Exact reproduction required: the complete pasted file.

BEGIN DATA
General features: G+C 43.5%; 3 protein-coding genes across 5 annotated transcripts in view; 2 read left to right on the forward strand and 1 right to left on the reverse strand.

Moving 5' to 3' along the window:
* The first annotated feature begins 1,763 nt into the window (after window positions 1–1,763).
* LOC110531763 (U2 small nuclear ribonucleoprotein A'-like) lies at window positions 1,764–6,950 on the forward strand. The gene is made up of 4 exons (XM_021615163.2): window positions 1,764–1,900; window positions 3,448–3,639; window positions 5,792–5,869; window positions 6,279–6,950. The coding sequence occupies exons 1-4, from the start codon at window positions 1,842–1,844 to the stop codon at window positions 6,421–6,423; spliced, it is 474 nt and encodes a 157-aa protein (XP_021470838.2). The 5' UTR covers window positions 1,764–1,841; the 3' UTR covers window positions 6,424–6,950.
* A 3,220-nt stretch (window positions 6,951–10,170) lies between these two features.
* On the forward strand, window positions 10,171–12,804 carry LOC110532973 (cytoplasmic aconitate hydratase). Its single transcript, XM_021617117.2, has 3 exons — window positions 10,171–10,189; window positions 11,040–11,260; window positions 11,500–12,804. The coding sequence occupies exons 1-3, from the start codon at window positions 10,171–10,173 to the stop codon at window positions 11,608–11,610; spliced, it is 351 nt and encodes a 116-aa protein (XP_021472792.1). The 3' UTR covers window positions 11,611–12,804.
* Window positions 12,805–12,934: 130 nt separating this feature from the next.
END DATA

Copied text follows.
General features: G+C 43.5%; 3 protein-coding genes across 5 annotated transcripts in view; 2 read left to right on the forward strand and 1 right to left on the reverse strand.

Moving 5' to 3' along the window:
* The first annotated feature begins 1,763 nt into the window (after window positions 1–1,763).
* LOC110531763 (U2 small nuclear ribonucleoprotein A'-like) lies at window positions 1,764–6,950 on the forward strand. The gene is made up of 4 exons (XM_021615163.2): window positions 1,764–1,900; window positions 3,448–3,639; window positions 5,792–5,869; window positions 6,279–6,950. The coding sequence occupies exons 1-4, from the start codon at window positions 1,842–1,844 to the stop codon at window positions 6,421–6,423; spliced, it is 474 nt and encodes a 157-aa protein (XP_021470838.2). The 5' UTR covers window positions 1,764–1,841; the 3' UTR covers window positions 6,424–6,950.
* A 3,220-nt stretch (window positions 6,951–10,170) lies between these two features.
* On the forward strand, window positions 10,171–12,804 carry LOC110532973 (cytoplasmic aconitate hydratase). Its single transcript, XM_021617117.2, has 3 exons — window positions 10,171–10,189; window positions 11,040–11,260; window positions 11,500–12,804. The coding sequence occupies exons 1-3, from the start codon at window positions 10,171–10,173 to the stop codon at window positions 11,608–11,610; spliced, it is 351 nt and encodes a 116-aa protein (XP_021472792.1). The 3' UTR covers window positions 11,611–12,804.
* Window positions 12,805–12,934: 130 nt separating this feature from the next.